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Tim Simenon: Bomb The Bass

Interview | Artist By Paul Tingen
Published March 1995

Since riding to fame on the crest of the late '80s DJ sampling wave, Tim Simenon has re‑cast himself in a variety of moulds, not least those of producer and record label boss. Paul Tingen caught up with him to talk about his latest album and his brilliant career...

Tim Simenon first emerged into the limelight when his band Bomb The Bass topped the 1988 charts with 'Beat Dis'. At the time he was a DJ at the London Wag Club and the track, which consisted almost entirely of samples, cost him just £300 to make. Since then Bomb The Bass have scored numerous other hits, as well as releasing two albums, Into The Dragon (1989) and Unknown Territory (1991).

Simenon also began to pop up on the sleeve credits of releases by other artists: as producer of singles from Neneh Cherry ('Buffalo Stance'), Tackhead ('Videohead'), Seal ('Crazy', with Trevor Horn), and remixer of work by Annie Lennox ('Stay With Me', 'Money Can't Buy'), Charles & Eddie ('Hurt No More', 'Would I Lie To You'), Khaled ('Didi') and Depeche Mode ('Enjoy The Silence', 'Everything Counts').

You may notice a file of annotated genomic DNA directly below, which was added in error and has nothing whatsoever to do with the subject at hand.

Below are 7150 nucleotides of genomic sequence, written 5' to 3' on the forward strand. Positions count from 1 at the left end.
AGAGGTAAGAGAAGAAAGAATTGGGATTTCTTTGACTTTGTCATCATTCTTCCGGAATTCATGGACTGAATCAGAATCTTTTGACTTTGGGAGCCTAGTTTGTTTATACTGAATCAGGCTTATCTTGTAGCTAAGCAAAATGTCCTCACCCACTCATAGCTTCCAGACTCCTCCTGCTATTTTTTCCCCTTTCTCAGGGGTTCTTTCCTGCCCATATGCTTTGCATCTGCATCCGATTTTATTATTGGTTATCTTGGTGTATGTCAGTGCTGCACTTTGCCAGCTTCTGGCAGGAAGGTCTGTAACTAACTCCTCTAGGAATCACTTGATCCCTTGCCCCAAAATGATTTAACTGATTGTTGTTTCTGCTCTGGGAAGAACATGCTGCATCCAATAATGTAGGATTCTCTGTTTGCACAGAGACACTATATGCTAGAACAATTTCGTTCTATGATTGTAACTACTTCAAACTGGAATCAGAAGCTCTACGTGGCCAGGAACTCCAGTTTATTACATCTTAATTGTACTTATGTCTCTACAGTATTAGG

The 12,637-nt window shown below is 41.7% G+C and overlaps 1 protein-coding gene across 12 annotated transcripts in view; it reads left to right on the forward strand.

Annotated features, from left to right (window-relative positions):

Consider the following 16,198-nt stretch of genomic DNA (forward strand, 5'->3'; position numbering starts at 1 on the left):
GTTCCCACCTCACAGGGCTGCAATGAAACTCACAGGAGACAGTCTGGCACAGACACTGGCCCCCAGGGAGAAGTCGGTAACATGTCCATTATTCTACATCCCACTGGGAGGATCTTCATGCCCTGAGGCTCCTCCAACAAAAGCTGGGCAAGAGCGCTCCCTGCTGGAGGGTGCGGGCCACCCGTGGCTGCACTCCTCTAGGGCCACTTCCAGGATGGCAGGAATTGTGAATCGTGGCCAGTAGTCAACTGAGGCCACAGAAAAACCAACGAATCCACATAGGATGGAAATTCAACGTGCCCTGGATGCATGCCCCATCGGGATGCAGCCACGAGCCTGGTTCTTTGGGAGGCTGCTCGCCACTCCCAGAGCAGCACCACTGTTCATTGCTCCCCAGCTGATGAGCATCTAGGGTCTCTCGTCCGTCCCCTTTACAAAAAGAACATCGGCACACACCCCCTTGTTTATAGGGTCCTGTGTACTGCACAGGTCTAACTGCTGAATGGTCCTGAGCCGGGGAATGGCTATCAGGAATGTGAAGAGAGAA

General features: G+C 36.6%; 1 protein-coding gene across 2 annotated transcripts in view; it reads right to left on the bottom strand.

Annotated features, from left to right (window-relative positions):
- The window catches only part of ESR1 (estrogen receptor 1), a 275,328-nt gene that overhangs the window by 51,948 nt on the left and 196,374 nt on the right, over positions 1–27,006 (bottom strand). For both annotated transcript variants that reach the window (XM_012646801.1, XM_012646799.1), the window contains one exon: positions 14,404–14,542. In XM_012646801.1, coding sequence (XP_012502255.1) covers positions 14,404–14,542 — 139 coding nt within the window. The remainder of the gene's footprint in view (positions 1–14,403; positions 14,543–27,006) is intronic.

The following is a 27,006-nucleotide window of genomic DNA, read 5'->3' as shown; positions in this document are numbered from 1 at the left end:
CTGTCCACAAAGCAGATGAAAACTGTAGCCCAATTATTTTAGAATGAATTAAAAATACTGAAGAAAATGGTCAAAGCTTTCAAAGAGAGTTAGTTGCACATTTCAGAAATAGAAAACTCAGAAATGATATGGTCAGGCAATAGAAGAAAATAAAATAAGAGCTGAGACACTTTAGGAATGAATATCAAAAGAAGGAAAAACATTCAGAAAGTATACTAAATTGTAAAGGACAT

The past year has seen an even greater deluge of music bearing the imprint of Tim Simenon, including production on three tracks of the In The Name Of The Father film soundtrack, together with Gavin Friday, and featuring Sinead O'Connor and Bono. Production of three tracks on O'Connor's latest offering, Universal Mother, followed, as did work on three tracks on Naomi Campbell's controversial debut album Baby.

Last Autumn Simenon entered the charts with a new Bomb The Bass single, the heavily‑distorted metal rap 'Bug Powder Dust', with US psychedelic rapper Justin Warfield. And early 1995 sees the release of Bomb The Bass's long‑awaited third album, Clear, released on Simenon's own label, Stoned Heights, via Island Records. It's an incredibly varied album, containing many musique concrete‑like sound sculptures, two spoken word tracks with only a rhythmic background (one of them featuring novelist Will Self), and many ballads. All in all it's an album that's moved further away than ever before from the dance music influences that were once his main inspiration.